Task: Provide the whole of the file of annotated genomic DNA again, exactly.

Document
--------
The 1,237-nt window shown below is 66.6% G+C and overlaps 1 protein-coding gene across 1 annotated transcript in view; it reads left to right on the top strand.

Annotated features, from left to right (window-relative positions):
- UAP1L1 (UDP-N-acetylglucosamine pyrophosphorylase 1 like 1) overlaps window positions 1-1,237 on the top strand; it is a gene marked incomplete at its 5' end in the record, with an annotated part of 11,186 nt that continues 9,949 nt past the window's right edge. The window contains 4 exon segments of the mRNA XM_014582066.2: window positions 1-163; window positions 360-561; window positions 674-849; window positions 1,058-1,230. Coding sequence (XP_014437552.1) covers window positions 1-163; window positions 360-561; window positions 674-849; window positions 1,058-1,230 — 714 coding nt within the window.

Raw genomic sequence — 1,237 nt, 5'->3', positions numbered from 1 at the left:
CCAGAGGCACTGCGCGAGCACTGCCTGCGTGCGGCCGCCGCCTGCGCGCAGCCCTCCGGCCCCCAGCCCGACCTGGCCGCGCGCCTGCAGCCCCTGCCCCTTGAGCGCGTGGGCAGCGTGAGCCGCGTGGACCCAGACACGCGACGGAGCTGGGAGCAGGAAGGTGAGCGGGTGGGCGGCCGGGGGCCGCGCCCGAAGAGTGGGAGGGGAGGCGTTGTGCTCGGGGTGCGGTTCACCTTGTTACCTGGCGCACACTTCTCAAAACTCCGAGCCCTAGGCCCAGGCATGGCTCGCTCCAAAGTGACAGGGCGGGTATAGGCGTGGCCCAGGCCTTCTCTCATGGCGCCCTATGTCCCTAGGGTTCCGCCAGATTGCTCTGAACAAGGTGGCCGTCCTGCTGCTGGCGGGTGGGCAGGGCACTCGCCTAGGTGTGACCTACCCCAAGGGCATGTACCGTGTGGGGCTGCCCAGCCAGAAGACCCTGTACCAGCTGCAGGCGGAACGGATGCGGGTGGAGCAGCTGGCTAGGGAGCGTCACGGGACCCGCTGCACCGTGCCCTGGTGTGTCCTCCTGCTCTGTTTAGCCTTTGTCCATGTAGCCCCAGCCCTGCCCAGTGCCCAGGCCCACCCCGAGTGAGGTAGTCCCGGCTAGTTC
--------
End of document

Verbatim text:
The 1,237-nt window shown below is 66.6% G+C and overlaps 1 protein-coding gene across 1 annotated transcript in view; it reads left to right on the top strand.

Annotated features, from left to right (window-relative positions):
- UAP1L1 (UDP-N-acetylglucosamine pyrophosphorylase 1 like 1) overlaps window positions 1-1,237 on the top strand; it is a gene marked incomplete at its 5' end in the record, with an annotated part of 11,186 nt that continues 9,949 nt past the window's right edge. The window contains 4 exon segments of the mRNA XM_014582066.2: window positions 1-163; window positions 360-561; window positions 674-849; window positions 1,058-1,230. Coding sequence (XP_014437552.1) covers window positions 1-163; window positions 360-561; window positions 674-849; window positions 1,058-1,230 — 714 coding nt within the window.

Raw genomic sequence — 1,237 nt, 5'->3', positions numbered from 1 at the left:
CCAGAGGCACTGCGCGAGCACTGCCTGCGTGCGGCCGCCGCCTGCGCGCAGCCCTCCGGCCCCCAGCCCGACCTGGCCGCGCGCCTGCAGCCCCTGCCCCTTGAGCGCGTGGGCAGCGTGAGCCGCGTGGACCCAGACACGCGACGGAGCTGGGAGCAGGAAGGTGAGCGGGTGGGCGGCCGGGGGCCGCGCCCGAAGAGTGGGAGGGGAGGCGTTGTGCTCGGGGTGCGGTTCACCTTGTTACCTGGCGCACACTTCTCAAAACTCCGAGCCCTAGGCCCAGGCATGGCTCGCTCCAAAGTGACAGGGCGGGTATAGGCGTGGCCCAGGCCTTCTCTCATGGCGCCCTATGTCCCTAGGGTTCCGCCAGATTGCTCTGAACAAGGTGGCCGTCCTGCTGCTGGCGGGTGGGCAGGGCACTCGCCTAGGTGTGACCTACCCCAAGGGCATGTACCGTGTGGGGCTGCCCAGCCAGAAGACCCTGTACCAGCTGCAGGCGGAACGGATGCGGGTGGAGCAGCTGGCTAGGGAGCGTCACGGGACCCGCTGCACCGTGCCCTGGTGTGTCCTCCTGCTCTGTTTAGCCTTTGTCCATGTAGCCCCAGCCCTGCCCAGTGCCCAGGCCCACCCCGAGTGAGGTAGTCCCGGCTAGTTC